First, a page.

Saturday, 22 March 2014

Reading for Spring

I am signing up to do the Once Upon a Time challenge hosted by Carl at Stainless Steel DroppingsThe themes for the challenge are fantasy, folklore, fairytale and mythology. I've had in mind the books I want to read for some time, and they are as follows;

Clockwork Angel by Cassandra Clare
Described an 'urban fantasy full of vampires, werewolves and shape-shifters' it is set in London in 1878. It's the first book in The Infernal Devices series.

A Madness of Angels by Kate Griffin
This is another first book in a series (the Matthew Swift novels) and is again set in London. 'Enter a London where magicians ride the Last Train, implore favours of the Beggar King and interpret the insane wisdom of The Bag Lady'.

Broken Homes by Ben Aaronovitch
This is more of a known quantity because it is the fourth in the series and I loved the other three. A police procedural, the hero is PC Peter Grant an apprentice wizard who works for the Metropolitan Police. (London again, I didn't realise how London-centric the list was until I've started typing it out).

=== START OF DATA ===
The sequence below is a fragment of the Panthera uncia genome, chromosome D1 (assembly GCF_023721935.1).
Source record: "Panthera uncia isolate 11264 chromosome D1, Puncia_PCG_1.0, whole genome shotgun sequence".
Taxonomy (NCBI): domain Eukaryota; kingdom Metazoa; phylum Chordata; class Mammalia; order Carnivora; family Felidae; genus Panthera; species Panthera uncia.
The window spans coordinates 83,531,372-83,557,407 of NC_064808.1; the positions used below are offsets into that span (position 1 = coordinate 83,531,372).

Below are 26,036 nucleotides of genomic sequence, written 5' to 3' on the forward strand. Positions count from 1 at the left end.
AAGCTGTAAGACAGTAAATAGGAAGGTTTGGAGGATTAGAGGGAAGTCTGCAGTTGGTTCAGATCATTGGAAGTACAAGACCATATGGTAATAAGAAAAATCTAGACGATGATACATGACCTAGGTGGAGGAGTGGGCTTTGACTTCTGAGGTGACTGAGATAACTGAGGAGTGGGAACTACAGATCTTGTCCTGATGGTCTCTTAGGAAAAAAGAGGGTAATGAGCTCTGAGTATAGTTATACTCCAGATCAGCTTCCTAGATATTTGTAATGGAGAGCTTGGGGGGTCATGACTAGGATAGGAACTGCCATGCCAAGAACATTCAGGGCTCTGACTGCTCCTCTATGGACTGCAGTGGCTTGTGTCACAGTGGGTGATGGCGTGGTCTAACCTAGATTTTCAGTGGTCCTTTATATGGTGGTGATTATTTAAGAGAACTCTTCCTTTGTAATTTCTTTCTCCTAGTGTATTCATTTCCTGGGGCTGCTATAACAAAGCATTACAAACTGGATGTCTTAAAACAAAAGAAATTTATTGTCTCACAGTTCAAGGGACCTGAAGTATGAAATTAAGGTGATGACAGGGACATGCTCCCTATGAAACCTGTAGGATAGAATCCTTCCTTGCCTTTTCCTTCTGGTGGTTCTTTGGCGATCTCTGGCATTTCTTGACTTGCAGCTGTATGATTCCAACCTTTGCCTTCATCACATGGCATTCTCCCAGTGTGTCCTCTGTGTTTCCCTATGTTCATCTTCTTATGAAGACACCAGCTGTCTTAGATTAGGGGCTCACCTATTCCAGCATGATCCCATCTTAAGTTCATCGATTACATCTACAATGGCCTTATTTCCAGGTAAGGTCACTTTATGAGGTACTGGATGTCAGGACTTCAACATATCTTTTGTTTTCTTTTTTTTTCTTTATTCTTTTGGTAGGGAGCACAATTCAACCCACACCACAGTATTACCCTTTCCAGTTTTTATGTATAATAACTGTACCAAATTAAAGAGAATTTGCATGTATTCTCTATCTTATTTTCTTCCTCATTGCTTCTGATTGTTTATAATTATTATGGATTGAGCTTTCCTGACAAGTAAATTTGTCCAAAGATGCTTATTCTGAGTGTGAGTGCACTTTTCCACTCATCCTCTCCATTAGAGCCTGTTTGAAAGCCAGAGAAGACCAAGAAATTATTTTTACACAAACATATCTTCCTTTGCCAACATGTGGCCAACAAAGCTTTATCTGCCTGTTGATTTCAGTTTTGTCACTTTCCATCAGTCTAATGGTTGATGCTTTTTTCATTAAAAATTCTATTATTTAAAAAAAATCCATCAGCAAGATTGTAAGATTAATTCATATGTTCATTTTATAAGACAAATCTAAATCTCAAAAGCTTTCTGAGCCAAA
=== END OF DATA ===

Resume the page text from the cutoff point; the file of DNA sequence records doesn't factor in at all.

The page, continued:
Any Other Name by Emma Newman
The second in the Split Worlds trilogy. I've actually had this on my shelf for ages, but I was waiting for Once Upon a Time to read it. The blurb says 'It's Downton Abbey with magic, in Bath's secret mirror city'. That sounds impossible to resist.

Jonathan Strange and Mr Norrell by Susanna Clarke
This is a re-read. I loved it when I previously read it and am hoping it's as good as I remember.

That's my list, and I'm looking forward to getting started.

Saturday, 15 March 2014

Wedlock by Wendy Moore

This is the story of Mary Eleanor Bowes, born in 1789, the attractive, educated and pampered only child of an extremely wealthy County Durham coal magnate. Her father died when she was a child and she almost immediately became a target for fortune hunters. In Georgian Britain rich people did not often marry for love, and this was the case with Mary Eleanor. Her first marriage, to the Earl of Strathmore, wasn't happy, but fairly brief; he died after they had been married for eight years. But it was idyllic compared to what happened next.